Restaurants are also being severely impacted as they have once again been reduced to takeout and delivery as both indoor and outdoor dining is once again prohibited under the new provincial measures.

Some local politicians spoke up in support of their now-shuttered local eateries.

“Many of our local restaurants ordered and purchased food in anticipation of patio service starting this week,” Oakville Mayor Rob Burton wrote on Twitter. “… If you can, please order take out or delivery this weekend from a local restaurant.”

Hours into the new provincewide “shutdown” Ontario reported 3,009 new cases of COVID-19 on Saturday and 3,089 cases a day earlier.

Infectious disease expert Dr. Isaac Bogoch says while he appreciates that something needed to be done to try and halt the rise in COVID-19 cases and the additional stress on the healthcare system, he says a proper lockdown with stricter measures would have made more of an impact.

“In the more heavy burdened areas, like Toronto and Peel, not much has really changed so I don’t expect to see much change in the case burden,” says Bogoch. “A lot of these are happening in essential workplaces …so I think we need to do a lot more to support essential workplaces, especially in the high burden areas and a lockdown doesn’t necessarily address that.”

Dr. Michael Warner, the Medical Director of Critical Care at the Michael Garron Hospital, has been among the physicians openly critical of the government’s actions to try and mitigate the spread of COVID-19. He took to Twitter to speak about one of his patients, a woman in her 40s, who contracted the disease from her husband – an essential worker at a factory where there was an outbreak – because he could not afford to take a paid sick day off work. Warner says the whole family is now sick and the woman recently needed to be intubated.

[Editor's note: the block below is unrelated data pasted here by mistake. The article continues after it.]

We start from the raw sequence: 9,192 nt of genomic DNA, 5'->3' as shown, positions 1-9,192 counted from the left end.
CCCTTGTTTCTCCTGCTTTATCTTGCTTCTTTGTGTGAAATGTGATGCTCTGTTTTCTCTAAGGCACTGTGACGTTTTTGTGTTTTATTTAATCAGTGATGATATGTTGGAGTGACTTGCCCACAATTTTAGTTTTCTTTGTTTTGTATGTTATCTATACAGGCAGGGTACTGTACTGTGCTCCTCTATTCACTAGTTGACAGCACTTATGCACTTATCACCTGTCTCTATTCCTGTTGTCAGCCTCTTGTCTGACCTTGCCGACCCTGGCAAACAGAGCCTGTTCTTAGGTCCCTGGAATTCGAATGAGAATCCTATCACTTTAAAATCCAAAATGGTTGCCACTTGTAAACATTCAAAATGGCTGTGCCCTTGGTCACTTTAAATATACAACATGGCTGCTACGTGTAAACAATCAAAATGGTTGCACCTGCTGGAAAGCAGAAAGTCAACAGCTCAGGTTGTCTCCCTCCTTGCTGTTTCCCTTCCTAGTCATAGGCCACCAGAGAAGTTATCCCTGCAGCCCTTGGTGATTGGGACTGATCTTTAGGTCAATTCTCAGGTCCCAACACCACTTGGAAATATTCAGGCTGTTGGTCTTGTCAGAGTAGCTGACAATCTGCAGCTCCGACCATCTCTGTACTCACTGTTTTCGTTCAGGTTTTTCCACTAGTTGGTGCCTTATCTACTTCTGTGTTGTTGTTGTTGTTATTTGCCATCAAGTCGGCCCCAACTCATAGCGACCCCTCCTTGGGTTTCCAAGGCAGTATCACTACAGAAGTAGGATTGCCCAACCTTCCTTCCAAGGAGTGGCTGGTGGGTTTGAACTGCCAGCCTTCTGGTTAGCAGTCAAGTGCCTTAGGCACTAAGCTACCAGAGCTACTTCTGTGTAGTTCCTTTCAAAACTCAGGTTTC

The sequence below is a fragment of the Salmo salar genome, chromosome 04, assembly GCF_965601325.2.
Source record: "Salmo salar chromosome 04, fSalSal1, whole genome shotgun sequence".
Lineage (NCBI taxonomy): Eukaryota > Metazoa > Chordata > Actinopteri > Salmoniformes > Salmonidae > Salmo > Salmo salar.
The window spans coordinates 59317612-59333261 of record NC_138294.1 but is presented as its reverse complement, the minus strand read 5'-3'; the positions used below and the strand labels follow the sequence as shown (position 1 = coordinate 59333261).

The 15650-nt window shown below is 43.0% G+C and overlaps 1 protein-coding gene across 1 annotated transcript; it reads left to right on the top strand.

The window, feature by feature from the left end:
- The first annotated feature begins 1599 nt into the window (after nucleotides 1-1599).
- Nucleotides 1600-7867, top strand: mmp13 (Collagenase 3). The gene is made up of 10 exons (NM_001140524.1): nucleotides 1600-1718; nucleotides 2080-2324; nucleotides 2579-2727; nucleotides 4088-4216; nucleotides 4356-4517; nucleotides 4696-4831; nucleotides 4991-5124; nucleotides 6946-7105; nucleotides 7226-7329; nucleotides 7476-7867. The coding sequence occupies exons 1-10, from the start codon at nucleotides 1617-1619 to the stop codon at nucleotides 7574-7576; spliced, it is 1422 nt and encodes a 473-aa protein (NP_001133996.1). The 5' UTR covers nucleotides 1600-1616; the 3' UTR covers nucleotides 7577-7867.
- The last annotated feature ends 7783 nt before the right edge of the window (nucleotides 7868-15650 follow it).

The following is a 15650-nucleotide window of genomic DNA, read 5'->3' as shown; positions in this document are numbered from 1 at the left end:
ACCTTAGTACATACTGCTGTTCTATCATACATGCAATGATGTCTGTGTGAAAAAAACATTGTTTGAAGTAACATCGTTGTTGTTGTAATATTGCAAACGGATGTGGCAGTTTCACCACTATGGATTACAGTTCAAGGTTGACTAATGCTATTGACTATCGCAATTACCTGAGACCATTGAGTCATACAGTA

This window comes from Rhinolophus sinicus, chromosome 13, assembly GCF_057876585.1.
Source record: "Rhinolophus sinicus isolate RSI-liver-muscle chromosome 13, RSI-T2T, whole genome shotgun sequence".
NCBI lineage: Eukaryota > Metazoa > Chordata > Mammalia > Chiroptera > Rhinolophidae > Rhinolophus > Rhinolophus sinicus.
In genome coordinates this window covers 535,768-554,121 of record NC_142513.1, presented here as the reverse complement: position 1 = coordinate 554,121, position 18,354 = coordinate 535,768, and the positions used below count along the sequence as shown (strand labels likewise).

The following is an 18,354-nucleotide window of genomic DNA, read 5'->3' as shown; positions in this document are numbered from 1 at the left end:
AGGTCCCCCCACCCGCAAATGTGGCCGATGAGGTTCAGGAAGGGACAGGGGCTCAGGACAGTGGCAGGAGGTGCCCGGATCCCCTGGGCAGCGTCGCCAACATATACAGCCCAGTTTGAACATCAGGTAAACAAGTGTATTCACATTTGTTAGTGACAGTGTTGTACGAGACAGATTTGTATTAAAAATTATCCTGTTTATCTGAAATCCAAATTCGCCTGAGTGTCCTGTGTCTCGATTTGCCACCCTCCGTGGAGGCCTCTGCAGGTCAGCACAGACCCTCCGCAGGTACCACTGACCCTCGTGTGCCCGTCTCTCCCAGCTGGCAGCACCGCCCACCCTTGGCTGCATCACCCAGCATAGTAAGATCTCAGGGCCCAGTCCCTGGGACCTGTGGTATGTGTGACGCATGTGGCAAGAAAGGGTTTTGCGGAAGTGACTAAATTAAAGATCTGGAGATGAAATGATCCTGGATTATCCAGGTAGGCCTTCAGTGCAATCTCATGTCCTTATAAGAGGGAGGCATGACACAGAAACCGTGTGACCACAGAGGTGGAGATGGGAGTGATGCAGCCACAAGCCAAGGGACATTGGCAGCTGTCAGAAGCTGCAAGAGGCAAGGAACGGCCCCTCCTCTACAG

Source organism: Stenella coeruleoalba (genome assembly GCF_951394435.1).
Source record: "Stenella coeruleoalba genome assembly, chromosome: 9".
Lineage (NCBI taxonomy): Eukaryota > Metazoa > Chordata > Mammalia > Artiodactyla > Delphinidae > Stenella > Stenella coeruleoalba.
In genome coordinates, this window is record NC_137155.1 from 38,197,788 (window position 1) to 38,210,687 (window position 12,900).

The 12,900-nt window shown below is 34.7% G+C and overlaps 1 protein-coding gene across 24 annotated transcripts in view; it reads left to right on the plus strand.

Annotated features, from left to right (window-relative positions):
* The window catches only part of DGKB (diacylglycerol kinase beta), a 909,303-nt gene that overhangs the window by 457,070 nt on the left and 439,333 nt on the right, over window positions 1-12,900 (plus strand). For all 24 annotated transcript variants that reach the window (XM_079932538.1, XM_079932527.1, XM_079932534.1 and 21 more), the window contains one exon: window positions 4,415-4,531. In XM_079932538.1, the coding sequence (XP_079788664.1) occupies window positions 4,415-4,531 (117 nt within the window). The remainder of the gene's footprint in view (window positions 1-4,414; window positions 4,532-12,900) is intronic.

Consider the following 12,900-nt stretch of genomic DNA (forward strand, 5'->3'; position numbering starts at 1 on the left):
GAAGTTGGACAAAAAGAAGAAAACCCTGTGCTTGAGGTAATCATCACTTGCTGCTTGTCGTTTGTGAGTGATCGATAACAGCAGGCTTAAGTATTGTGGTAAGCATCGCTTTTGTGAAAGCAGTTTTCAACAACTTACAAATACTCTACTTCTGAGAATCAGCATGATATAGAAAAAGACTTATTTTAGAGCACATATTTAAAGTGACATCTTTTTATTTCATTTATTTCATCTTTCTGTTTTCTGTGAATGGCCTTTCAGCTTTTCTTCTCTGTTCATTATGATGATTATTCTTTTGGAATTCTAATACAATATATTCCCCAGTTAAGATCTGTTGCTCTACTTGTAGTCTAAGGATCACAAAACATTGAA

“It would have cost @ongov $114 (8h x min wage) to allow her husband to take a day off work from his factory in known outbreak,” he tweeted. “We have lost our way.”

On Saturday night, Warner updated that the woman had died of COVID-19.

“Let her story become a force for positive change. Protecting essential workers must be the immediate term priority.”

The latest round of measures stop short of the “stay-at-home” order imposed during another wave of infections in January.

Mayor John Tory says he would be open to stay-at-home orders but adds that direction would need to come from the provincial government.

“I just think we’re at a crucial point right now where the vaccines are getting administered,” says Tory. “We have almost 40,000 people sign up in the last day – which is great – but we need to get caught up and in order to get caught up we have to bring the level of infection down and that’s going to involve people following the rules.”

Dr. Bogoch says while a stricter lockdown may be more effective, he still would like to see more leniency when it comes to outdoor activities and businesses as the risk of transmissions in those settings is low.

Files from The Canadian Press were used in this report